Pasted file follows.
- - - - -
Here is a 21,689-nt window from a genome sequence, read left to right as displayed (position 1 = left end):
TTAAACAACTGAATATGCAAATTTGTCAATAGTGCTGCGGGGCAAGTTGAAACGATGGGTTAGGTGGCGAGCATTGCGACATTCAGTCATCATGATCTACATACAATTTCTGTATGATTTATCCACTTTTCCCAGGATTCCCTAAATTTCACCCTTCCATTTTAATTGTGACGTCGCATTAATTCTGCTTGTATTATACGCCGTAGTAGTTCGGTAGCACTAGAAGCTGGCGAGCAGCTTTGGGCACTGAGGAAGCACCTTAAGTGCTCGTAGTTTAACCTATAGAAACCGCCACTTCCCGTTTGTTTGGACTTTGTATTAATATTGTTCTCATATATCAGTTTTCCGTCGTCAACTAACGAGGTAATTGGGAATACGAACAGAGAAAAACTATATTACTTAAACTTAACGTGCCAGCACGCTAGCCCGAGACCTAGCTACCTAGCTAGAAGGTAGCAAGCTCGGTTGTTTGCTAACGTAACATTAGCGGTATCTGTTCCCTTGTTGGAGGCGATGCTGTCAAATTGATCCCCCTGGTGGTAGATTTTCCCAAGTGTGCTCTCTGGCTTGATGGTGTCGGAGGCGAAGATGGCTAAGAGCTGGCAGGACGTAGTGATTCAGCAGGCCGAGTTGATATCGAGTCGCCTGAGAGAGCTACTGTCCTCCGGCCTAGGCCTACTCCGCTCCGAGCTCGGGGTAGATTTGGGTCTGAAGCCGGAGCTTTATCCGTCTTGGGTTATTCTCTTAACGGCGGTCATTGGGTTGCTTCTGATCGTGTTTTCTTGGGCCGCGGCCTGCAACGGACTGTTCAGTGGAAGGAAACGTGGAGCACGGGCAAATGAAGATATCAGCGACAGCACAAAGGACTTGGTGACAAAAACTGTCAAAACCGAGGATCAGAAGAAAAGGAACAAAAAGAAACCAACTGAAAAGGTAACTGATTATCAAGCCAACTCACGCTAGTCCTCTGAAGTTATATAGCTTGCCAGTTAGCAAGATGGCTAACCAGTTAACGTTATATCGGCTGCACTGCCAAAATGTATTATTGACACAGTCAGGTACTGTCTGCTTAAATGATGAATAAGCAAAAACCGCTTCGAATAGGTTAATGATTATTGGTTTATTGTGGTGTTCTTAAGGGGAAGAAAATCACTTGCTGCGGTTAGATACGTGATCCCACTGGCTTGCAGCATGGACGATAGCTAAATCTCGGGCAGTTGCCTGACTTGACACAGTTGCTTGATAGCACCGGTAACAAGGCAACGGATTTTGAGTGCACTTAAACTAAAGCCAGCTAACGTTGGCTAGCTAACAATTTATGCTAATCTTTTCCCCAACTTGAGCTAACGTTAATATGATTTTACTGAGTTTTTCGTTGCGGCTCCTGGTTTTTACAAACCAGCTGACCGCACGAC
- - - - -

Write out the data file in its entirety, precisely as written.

Here is a 21,689-nt window from a genome sequence, read left to right as displayed (position 1 = left end):
TTAAACAACTGAATATGCAAATTTGTCAATAGTGCTGCGGGGCAAGTTGAAACGATGGGTTAGGTGGCGAGCATTGCGACATTCAGTCATCATGATCTACATACAATTTCTGTATGATTTATCCACTTTTCCCAGGATTCCCTAAATTTCACCCTTCCATTTTAATTGTGACGTCGCATTAATTCTGCTTGTATTATACGCCGTAGTAGTTCGGTAGCACTAGAAGCTGGCGAGCAGCTTTGGGCACTGAGGAAGCACCTTAAGTGCTCGTAGTTTAACCTATAGAAACCGCCACTTCCCGTTTGTTTGGACTTTGTATTAATATTGTTCTCATATATCAGTTTTCCGTCGTCAACTAACGAGGTAATTGGGAATACGAACAGAGAAAAACTATATTACTTAAACTTAACGTGCCAGCACGCTAGCCCGAGACCTAGCTACCTAGCTAGAAGGTAGCAAGCTCGGTTGTTTGCTAACGTAACATTAGCGGTATCTGTTCCCTTGTTGGAGGCGATGCTGTCAAATTGATCCCCCTGGTGGTAGATTTTCCCAAGTGTGCTCTCTGGCTTGATGGTGTCGGAGGCGAAGATGGCTAAGAGCTGGCAGGACGTAGTGATTCAGCAGGCCGAGTTGATATCGAGTCGCCTGAGAGAGCTACTGTCCTCCGGCCTAGGCCTACTCCGCTCCGAGCTCGGGGTAGATTTGGGTCTGAAGCCGGAGCTTTATCCGTCTTGGGTTATTCTCTTAACGGCGGTCATTGGGTTGCTTCTGATCGTGTTTTCTTGGGCCGCGGCCTGCAACGGACTGTTCAGTGGAAGGAAACGTGGAGCACGGGCAAATGAAGATATCAGCGACAGCACAAAGGACTTGGTGACAAAAACTGTCAAAACCGAGGATCAGAAGAAAAGGAACAAAAAGAAACCAACTGAAAAGGTAACTGATTATCAAGCCAACTCACGCTAGTCCTCTGAAGTTATATAGCTTGCCAGTTAGCAAGATGGCTAACCAGTTAACGTTATATCGGCTGCACTGCCAAAATGTATTATTGACACAGTCAGGTACTGTCTGCTTAAATGATGAATAAGCAAAAACCGCTTCGAATAGGTTAATGATTATTGGTTTATTGTGGTGTTCTTAAGGGGAAGAAAATCACTTGCTGCGGTTAGATACGTGATCCCACTGGCTTGCAGCATGGACGATAGCTAAATCTCGGGCAGTTGCCTGACTTGACACAGTTGCTTGATAGCACCGGTAACAAGGCAACGGATTTTGAGTGCACTTAAACTAAAGCCAGCTAACGTTGGCTAGCTAACAATTTATGCTAATCTTTTCCCCAACTTGAGCTAACGTTAATATGATTTTACTGAGTTTTTCGTTGCGGCTCCTGGTTTTTACAAACCAGCTGACCGCACGAC